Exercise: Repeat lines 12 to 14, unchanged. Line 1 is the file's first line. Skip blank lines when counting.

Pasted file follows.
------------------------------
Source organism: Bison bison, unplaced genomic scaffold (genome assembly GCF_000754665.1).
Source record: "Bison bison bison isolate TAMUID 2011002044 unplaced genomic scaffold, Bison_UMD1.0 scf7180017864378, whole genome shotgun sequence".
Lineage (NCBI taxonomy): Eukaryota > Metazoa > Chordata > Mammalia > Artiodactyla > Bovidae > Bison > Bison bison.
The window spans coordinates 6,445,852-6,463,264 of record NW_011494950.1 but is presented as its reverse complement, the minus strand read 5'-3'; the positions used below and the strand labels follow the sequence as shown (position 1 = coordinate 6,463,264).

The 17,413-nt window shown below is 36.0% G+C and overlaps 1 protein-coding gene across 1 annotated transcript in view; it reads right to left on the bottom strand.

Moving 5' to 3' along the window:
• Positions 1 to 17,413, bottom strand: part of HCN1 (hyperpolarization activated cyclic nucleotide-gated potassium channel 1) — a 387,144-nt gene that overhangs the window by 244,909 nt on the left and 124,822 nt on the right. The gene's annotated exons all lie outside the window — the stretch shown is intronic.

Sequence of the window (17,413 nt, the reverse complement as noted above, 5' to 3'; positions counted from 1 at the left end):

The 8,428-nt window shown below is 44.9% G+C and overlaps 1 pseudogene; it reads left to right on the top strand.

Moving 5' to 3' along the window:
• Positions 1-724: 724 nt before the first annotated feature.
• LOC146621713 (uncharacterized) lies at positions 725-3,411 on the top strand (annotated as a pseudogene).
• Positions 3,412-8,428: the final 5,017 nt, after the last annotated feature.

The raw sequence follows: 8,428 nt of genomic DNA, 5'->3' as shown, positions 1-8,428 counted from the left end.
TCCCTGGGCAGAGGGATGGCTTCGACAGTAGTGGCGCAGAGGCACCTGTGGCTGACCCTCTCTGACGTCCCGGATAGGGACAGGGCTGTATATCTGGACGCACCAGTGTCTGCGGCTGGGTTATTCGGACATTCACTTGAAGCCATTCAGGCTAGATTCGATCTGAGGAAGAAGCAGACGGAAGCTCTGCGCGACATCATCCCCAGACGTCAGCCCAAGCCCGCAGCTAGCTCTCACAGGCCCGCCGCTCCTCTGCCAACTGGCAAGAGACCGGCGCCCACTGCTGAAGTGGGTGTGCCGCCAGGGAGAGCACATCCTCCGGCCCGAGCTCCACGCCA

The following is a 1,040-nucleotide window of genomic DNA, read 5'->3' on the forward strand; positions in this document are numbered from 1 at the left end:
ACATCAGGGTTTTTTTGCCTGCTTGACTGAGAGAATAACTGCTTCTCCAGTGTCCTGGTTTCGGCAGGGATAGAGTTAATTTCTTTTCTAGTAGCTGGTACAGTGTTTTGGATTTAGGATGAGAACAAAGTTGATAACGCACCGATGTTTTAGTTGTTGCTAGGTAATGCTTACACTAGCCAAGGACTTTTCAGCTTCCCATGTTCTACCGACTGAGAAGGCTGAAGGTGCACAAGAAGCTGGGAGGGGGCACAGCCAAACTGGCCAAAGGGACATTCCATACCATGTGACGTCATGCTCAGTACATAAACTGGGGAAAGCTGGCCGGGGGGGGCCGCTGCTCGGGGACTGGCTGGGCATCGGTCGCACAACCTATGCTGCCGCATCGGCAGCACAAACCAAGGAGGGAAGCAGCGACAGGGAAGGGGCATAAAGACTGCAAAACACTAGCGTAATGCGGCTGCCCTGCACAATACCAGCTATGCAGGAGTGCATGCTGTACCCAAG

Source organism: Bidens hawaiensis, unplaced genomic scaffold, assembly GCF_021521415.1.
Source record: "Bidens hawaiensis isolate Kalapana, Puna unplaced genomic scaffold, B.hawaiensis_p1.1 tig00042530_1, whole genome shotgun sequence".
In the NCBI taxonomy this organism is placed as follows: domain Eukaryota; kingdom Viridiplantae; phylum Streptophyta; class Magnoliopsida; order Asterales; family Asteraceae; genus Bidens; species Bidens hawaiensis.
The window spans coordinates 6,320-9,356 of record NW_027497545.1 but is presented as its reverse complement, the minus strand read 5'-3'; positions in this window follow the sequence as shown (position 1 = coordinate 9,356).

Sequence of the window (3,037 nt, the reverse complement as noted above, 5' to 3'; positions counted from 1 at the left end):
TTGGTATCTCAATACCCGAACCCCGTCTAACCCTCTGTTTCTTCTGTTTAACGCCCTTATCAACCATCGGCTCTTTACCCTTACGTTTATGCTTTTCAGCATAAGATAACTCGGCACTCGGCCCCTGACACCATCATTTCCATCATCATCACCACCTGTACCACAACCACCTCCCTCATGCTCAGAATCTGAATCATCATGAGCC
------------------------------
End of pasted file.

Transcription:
• LOC146621713 (uncharacterized) lies at positions 725-3,411 on the top strand (annotated as a pseudogene).
• Positions 3,412-8,428: the final 5,017 nt, after the last annotated feature.

The raw sequence follows: 8,428 nt of genomic DNA, 5'->3' as shown, positions 1-8,428 counted from the left end.